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Gunmen kill polio immunization workers in northern Nigeria

February 08, 2013|By Emily Alpert
  • Nigerian women wait for their children to be immunized against polio in Akwa Ibom, Nigeria.
Nigerian women wait for their children to be immunized against polio in… (Deji Yake / European Pressphoto…)

Nine women working to immunize children against polio were killed Friday when gunmen opened fire on them in northern Nigeria, Kano state police said.

Women involved in the vaccination drive were targeted in two areas of the northern city of Kano, news reports said. Witnesses told the Associated Press that the death toll appeared to be higher than what police had reported, saying eight were killed in one attack and four were dead in another.

One injured woman told Agence France-Presse that two men stormed into a clinic and started shooting, then set a curtain on fire and fled, shutting the door. “We summoned courage and broke the door because we realized they wanted to burn us alive," the woman told AFP from her hospital bed. She declined to give her name.

Islamic extremists were suspected of being behind the shootings, which echo a string of attacks in December on vaccination workers in Pakistan.

The northern stretches of Nigeria have been menaced by Boko Haram, a radical militant group that has attacked schools, churches and mosques and assassinated politicians and religious leaders.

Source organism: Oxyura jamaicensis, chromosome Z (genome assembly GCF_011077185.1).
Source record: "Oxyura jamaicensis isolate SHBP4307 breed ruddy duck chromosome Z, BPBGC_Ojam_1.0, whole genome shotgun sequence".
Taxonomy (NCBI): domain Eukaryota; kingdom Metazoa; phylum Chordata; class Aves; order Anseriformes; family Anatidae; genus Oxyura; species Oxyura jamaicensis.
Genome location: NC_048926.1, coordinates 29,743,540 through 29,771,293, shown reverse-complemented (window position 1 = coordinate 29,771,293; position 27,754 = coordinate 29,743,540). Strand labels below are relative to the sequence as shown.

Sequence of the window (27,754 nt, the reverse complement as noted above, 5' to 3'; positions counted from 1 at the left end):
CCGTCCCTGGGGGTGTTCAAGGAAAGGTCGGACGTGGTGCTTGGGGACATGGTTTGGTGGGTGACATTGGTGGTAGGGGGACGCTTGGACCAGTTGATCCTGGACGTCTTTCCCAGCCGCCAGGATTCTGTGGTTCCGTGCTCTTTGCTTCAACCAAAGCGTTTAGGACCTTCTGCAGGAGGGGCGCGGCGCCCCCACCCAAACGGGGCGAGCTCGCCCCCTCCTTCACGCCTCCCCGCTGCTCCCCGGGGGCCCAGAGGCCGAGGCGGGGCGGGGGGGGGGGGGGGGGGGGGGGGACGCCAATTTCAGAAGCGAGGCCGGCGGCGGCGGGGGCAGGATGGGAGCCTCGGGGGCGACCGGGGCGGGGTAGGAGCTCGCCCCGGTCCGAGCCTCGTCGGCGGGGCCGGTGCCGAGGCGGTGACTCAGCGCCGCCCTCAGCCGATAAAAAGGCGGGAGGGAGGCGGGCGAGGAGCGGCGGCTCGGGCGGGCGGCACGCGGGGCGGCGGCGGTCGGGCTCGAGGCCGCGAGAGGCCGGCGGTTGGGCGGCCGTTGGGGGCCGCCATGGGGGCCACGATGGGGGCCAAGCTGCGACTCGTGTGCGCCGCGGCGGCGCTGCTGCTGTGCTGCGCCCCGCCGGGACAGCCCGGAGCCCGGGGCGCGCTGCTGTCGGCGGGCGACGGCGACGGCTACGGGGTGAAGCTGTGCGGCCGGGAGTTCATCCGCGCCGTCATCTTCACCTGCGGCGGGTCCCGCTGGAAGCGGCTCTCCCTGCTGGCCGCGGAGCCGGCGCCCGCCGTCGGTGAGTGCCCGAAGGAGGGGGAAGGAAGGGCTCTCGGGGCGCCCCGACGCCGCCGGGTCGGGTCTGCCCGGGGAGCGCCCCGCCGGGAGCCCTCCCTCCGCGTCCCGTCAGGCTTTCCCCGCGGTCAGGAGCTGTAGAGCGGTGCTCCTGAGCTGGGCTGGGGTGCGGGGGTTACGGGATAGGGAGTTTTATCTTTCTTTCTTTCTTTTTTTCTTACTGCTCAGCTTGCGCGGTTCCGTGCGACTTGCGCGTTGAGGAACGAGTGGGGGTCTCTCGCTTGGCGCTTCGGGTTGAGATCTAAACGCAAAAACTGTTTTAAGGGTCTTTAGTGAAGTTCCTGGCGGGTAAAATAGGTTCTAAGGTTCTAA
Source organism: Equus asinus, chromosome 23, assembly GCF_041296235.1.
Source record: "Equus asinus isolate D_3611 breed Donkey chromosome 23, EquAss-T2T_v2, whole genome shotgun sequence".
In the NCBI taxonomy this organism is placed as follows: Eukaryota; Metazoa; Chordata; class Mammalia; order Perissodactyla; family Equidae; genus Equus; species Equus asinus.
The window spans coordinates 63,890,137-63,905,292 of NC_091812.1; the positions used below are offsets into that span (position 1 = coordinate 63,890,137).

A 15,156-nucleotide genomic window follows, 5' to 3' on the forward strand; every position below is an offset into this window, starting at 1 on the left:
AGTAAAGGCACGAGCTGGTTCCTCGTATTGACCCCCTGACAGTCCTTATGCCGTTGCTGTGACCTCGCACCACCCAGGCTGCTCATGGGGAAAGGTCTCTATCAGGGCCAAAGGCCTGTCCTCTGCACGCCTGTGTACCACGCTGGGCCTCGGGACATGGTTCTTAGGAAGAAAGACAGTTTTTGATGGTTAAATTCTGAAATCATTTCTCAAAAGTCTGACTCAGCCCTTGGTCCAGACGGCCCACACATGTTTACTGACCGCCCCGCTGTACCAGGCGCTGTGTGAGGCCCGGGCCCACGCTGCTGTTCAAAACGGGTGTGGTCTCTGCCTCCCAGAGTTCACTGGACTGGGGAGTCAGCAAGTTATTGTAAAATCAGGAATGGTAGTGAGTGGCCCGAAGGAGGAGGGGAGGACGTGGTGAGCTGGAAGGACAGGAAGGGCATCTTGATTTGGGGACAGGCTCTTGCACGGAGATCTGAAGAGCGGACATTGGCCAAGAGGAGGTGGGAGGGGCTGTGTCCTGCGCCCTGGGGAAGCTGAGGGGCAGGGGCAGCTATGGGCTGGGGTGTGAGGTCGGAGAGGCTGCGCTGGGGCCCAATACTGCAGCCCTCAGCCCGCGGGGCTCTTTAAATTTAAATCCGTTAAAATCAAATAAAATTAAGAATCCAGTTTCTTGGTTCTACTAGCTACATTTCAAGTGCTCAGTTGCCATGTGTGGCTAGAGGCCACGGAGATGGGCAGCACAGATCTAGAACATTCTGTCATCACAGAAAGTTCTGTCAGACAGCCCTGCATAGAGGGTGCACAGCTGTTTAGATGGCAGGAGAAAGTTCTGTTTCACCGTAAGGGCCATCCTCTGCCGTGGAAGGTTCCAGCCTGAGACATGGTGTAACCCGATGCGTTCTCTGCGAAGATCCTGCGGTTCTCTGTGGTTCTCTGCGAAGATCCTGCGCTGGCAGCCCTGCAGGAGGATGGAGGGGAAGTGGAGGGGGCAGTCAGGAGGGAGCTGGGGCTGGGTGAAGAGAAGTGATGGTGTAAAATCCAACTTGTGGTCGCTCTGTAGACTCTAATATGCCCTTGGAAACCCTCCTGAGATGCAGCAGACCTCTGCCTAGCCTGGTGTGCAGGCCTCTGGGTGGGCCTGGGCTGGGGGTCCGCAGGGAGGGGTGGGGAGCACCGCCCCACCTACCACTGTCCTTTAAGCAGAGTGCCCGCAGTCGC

Conservative Muslim clerics in Nigeria's north have long been leery of immunizations. Polio exploded there a decade ago after imams called for a halt to immunizing of children, claiming the vaccinations were a Western plot to sterilize Muslim girls. Though the boycott was later dropped after Nigerian officials agreed to test vaccines in a Muslim country, the  resistance lingers.

Suspicion has been fueled in part by deaths and disabilities after an earlier Pfizer drug trial. Pfizer said the deaths were caused by the meningitis the drugs were treating, but it agreed to pay up to $35 million to Nigerian families in a settlement.

Most people in northern Nigeria, including most Muslims, support immunizations, "but there is a strong element of cultural resistance to polio vaccines that predated Boko Haram,” said Paul Lubeck, associate director of African studies at the Johns Hopkins School of Advanced International Studies. “What Boko Haram has now done is to take that fear and use their assassination methods against health workers -- that’s a new threshold of violence.”

Boko Haram turning its guns on vaccination workers “is not particularly surprising,” said Bronwyn Bruton, deputy director of the Africa Center at the Atlantic Council. “The only thing they seem to stand for is the rejection of any kind of Western value.”

Health officials did not answer calls or immediately respond to an email seeking comment on how Friday's attacks might affect the effort to stamp out polio. A top health official told Nigerian media last week that “not a single case of polio” had been recorded in two months.

Nigeria reported 121 cases of polio last year, more than any other country, according to the Global Polio Eradication Initiative. It is one of only three nations in the world where polio remains endemic; the other two are Pakistan and Afghanistan. The persistence of polio in Nigeria has allowed the crippling disease to spread to other countries in the past, reinfecting areas where polio had been wiped out.

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